Some individuals develop repetitive rituals involving hoarding, dressing, wandering, or using the bathroom. Others may overeat or develop strange eating rituals.
 

Cognitive changes can precede, follow, or coincide with the movement symptoms of ALS. Throughout the course of the dementia, the following typical signs and symptoms of ALS also progress:

 

When to Seek Medical Care for ALS

In ALS, most people are aware of problems with physical strength and weakness in their hands, arms or legs.  People with dementia do not always realize that they are having problems with their thinking. Because dementia is not a common feature associated with ALS, and can have many causes, it is important to see your health care provider if you develop any changes in personality, behavior, language comprehension, or memory.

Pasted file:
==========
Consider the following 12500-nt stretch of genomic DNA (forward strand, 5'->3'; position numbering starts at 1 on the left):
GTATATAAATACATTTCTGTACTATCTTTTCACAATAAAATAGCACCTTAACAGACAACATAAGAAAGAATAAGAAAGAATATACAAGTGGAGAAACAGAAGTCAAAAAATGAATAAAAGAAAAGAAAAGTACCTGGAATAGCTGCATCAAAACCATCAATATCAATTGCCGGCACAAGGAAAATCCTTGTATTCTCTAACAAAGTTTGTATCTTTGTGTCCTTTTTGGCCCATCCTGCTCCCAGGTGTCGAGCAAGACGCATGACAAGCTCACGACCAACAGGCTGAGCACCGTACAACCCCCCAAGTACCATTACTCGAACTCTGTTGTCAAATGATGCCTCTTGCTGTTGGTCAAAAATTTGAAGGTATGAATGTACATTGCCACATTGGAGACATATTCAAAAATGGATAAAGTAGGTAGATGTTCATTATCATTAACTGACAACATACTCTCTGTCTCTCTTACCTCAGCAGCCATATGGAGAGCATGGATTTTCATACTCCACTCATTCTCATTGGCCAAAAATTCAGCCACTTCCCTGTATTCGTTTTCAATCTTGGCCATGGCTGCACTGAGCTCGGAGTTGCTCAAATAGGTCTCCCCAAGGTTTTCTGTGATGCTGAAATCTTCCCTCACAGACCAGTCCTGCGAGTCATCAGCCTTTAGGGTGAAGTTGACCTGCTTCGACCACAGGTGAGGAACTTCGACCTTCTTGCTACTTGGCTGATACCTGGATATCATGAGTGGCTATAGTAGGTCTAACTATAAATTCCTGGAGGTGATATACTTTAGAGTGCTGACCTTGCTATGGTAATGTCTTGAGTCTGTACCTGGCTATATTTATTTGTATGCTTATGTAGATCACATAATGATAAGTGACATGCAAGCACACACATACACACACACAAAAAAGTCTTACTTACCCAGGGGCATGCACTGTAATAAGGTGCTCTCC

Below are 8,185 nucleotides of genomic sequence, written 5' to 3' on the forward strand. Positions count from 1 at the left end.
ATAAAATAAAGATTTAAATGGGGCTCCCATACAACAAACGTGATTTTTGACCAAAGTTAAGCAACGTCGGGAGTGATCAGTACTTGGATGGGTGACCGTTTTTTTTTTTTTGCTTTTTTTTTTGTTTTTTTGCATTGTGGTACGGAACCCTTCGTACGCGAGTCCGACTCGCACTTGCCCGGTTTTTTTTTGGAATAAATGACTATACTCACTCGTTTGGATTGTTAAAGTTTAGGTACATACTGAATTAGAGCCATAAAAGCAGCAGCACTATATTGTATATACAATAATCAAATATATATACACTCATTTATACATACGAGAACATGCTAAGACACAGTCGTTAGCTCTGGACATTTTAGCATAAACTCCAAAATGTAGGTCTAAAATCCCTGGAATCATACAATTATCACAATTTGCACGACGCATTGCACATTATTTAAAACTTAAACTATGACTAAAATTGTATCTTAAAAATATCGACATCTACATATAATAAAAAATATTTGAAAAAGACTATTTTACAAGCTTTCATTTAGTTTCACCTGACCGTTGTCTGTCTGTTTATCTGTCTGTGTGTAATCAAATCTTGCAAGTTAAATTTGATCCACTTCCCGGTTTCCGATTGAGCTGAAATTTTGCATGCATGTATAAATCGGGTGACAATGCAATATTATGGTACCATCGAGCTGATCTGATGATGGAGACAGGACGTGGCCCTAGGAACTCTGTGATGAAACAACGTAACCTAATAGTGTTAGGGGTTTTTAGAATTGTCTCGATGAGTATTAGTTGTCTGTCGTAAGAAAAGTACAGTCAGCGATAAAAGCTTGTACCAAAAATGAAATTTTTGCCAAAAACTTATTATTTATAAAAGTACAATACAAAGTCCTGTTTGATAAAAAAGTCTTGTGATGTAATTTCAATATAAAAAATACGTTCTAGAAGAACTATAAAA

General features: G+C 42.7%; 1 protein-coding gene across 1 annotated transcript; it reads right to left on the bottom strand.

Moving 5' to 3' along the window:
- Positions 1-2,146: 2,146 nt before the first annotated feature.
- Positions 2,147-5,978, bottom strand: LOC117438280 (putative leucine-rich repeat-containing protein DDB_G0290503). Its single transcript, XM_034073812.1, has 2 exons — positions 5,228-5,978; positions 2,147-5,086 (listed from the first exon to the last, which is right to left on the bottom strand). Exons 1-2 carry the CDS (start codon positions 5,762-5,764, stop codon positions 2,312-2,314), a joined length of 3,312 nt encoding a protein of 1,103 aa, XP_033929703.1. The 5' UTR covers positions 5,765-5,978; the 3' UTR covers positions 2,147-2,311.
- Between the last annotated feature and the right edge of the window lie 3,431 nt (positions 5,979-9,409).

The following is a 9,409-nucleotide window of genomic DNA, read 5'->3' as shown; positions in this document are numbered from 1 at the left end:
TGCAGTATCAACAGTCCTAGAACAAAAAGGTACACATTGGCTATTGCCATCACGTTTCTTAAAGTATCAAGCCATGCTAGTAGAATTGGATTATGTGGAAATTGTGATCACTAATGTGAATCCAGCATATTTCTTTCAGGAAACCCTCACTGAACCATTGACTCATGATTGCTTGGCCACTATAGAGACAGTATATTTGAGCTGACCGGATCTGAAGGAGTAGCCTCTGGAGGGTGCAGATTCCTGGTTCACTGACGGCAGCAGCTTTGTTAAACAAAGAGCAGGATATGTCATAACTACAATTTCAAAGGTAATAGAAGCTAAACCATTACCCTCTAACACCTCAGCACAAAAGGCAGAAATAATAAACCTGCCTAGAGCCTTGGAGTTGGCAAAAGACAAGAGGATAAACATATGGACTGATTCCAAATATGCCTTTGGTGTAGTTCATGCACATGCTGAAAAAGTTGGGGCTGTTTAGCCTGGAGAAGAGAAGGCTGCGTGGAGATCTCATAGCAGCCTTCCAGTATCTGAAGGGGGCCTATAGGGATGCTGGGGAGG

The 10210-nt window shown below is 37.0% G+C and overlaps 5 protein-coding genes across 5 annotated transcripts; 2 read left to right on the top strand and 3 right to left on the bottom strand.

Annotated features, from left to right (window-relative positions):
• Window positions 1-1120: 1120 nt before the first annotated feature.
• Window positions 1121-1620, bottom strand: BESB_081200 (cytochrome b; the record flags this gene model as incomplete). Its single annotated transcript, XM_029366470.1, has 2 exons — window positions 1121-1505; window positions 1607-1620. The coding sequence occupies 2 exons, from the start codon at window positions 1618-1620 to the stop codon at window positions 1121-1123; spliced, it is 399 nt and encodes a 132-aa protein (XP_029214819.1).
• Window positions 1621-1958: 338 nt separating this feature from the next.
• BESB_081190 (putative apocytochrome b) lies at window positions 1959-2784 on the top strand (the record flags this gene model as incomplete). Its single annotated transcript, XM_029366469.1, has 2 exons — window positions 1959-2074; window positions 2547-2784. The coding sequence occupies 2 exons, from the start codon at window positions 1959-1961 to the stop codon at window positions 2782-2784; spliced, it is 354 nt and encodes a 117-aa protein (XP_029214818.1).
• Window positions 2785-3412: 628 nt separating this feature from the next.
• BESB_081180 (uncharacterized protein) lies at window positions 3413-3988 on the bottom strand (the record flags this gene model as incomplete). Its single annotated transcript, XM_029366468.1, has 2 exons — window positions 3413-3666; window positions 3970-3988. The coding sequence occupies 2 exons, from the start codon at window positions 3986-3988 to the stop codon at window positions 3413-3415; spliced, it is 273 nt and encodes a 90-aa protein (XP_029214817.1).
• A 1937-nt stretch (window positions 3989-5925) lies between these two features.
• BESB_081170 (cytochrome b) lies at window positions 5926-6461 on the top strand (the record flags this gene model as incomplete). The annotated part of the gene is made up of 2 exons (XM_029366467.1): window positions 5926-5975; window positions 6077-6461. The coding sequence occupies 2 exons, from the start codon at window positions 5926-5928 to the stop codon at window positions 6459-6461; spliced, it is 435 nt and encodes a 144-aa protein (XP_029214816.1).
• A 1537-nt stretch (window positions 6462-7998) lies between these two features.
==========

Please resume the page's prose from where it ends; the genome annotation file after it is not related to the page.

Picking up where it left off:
Exams and Tests for ALS and Dementia

Changes in personality, behavior, or cognitive functions have many different causes. The causes vary by age, sex, and various other factors. Your health care provider will have the difficult job of sorting out all the possible different causes of your symptoms. He or she will ask many questions, perform exams, and conduct tests to try to pinpoint the cause.